CCOG for SOC 215 archive revision 202104
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- Effective Term:
- Fall 2021
- Course Number:
- SOC 215
- Course Title:
- Social Movements
- Credit Hours:
- Lecture Hours:
- Lecture/Lab Hours:
- Lab Hours:
Intended Outcomes for the course
Upon completion of the course students should be able to:
- Frame social movements within their historical and social contexts.
- Describe how social movements relate to social structures and cultures through the application of the sociological imagination.
- Employ appropriate social research methods and data analysis to analyze social movements.
- Explain how social inequality and systems of power, such as class, race, gender, sexuality, age, etc., relate to social movements.
- Analyze various social movement strategies and their outcomes.
Social Inquiry and Analysis
Students completing an associate degree at Portland Community College will be able to apply methods of inquiry and analysis to examine social contexts and the diversity of human thought and experience.
General education philosophy statement
Sociology offers a unique perspective that helps us understand how our lives are connected to each other and the larger society. Sociologists use scientific methods to study how societies are organized, why they change, and the different ways that social forces impact people’s lives. The sociological perspective allows us to understand not only how our lives are impacted by larger social systems, but also how we can intervene in those systems. This course helps students utilize sociological tools to understand how people organize to change society, and it supports their own development as agents of social change.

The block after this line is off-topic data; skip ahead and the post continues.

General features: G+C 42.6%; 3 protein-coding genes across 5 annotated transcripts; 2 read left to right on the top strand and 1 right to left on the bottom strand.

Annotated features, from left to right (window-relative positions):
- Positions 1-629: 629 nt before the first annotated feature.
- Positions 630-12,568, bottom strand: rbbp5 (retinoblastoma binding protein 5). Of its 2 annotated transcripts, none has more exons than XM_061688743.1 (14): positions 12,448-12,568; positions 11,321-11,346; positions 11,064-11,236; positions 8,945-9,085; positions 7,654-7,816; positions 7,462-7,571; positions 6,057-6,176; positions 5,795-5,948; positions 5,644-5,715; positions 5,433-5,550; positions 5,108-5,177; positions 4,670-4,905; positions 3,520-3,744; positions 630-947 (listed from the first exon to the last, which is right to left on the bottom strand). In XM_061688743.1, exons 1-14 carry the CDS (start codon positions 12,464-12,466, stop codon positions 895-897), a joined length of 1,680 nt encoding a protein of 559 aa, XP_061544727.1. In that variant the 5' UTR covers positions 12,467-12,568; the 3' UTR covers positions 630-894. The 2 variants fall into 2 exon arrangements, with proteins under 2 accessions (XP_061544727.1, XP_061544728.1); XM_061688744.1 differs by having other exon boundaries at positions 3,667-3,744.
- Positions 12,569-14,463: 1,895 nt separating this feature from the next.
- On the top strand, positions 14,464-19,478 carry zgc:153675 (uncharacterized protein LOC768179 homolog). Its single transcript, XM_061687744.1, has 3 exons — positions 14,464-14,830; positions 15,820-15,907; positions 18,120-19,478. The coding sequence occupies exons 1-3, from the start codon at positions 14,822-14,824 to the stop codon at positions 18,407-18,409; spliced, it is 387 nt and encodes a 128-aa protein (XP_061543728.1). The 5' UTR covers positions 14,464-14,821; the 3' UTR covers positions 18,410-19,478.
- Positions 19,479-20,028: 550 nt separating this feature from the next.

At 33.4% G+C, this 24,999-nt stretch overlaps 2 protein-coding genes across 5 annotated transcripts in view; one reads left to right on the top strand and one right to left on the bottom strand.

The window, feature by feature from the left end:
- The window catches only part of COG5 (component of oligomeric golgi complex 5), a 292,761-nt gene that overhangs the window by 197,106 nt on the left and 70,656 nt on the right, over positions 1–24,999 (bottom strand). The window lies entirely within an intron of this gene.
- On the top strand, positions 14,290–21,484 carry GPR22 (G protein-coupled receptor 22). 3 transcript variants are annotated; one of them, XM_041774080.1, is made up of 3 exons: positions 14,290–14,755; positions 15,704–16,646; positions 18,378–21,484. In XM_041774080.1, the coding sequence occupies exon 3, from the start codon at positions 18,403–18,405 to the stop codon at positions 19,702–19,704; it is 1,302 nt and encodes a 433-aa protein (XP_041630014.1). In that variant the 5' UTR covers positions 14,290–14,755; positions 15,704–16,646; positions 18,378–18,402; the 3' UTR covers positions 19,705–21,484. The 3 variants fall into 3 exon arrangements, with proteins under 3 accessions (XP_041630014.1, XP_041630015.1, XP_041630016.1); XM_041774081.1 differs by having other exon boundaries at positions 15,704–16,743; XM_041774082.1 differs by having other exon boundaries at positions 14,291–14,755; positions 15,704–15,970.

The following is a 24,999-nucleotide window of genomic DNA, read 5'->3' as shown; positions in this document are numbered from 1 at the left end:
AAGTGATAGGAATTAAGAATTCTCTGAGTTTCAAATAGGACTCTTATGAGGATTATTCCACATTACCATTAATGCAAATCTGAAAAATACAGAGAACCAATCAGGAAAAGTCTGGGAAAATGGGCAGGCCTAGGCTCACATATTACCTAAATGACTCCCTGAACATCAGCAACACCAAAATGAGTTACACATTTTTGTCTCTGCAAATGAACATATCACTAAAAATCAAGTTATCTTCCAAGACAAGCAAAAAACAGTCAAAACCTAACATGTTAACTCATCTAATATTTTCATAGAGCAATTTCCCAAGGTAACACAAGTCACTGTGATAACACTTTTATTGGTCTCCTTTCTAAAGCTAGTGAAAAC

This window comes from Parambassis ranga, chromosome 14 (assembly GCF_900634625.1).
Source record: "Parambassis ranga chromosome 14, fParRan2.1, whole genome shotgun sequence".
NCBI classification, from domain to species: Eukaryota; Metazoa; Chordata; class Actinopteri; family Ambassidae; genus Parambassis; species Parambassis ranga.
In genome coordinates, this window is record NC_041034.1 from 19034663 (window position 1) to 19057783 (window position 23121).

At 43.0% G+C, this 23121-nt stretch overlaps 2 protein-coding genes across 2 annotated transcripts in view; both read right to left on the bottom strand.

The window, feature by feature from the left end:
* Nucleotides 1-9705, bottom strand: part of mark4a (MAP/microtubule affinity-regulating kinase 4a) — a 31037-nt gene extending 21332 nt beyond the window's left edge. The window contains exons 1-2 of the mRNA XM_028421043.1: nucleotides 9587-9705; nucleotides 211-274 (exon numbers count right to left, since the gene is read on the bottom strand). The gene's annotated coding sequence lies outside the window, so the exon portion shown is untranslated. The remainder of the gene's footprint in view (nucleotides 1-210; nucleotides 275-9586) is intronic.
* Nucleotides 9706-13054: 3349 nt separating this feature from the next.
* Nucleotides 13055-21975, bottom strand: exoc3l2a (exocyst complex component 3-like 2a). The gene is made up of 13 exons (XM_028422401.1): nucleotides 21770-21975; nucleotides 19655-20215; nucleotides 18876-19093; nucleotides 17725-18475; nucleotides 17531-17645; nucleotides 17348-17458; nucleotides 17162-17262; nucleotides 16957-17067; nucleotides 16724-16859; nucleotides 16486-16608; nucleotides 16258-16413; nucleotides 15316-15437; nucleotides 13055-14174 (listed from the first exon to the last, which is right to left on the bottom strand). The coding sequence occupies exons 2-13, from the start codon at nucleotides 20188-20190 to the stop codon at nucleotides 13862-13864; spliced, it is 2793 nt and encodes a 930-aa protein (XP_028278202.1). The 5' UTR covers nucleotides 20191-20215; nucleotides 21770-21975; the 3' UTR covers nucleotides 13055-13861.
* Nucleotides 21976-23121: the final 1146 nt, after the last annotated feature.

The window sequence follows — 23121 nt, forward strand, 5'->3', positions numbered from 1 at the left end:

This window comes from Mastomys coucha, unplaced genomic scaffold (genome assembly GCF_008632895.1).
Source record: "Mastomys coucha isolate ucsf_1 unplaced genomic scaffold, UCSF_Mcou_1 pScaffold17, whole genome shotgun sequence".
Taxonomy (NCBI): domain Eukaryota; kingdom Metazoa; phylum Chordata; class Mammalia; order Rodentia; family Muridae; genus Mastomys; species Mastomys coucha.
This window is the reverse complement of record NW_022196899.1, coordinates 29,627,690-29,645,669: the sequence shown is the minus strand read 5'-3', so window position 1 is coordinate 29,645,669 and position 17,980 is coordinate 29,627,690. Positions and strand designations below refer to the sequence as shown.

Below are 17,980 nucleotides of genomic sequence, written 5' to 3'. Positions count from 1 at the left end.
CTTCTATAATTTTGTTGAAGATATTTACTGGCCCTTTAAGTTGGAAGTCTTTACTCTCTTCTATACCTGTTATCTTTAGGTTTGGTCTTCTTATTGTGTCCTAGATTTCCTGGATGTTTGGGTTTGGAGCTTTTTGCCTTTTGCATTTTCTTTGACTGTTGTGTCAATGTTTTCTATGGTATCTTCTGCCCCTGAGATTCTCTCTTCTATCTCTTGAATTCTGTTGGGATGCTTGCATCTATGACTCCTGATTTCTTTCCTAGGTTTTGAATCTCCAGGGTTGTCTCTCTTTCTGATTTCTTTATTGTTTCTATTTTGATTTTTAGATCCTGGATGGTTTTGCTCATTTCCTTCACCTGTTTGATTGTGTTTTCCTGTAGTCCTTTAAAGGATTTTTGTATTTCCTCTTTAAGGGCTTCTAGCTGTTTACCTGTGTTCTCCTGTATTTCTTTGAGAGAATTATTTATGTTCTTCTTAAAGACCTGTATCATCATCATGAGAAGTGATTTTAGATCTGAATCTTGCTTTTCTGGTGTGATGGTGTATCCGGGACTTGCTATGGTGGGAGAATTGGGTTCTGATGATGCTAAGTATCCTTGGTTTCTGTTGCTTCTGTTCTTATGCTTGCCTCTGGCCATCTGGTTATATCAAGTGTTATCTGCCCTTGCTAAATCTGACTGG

We hope that the careful study of society will empower our students to develop the insights, empathy, and skills to analyze and address social issues.
Outcome Assessment Strategies
In addition to following guidelines for assessing General Education outcomes, instructors will assess student learning of course-level outcomes by using various assessment tools, per instructor discretion, such as:
- Class participation in discussions and/or in small groups (on-line or on campus)
- Short analytical homework assignments on specific concepts or issues
- Response papers or journals reflecting on life experiences or social events
- Research papers, using analyses of academic sources (i.e., signature assignments)
- Quizzes and/or exams
- Oral histories and interviews
- Oral or video presentations
- Community-based learning projects, involving learning objectives, service to community, and reflection
- Group research and presentation projects
- Additional assignments, as deemed appropriate for assessment of learning objectives
Course Content (Themes, Concepts, Issues and Skills)
- Grievances across various social issues
- Types of movements
- Sociological theories of social movements
- Sociological research methods for the study of social movements
- Historical and contemporary movements
- Movement goals, strategies, and tactics
- Skills for organizing social movements
- Major debates within and between social movements and countermovements
Texts chosen per instructor discretion.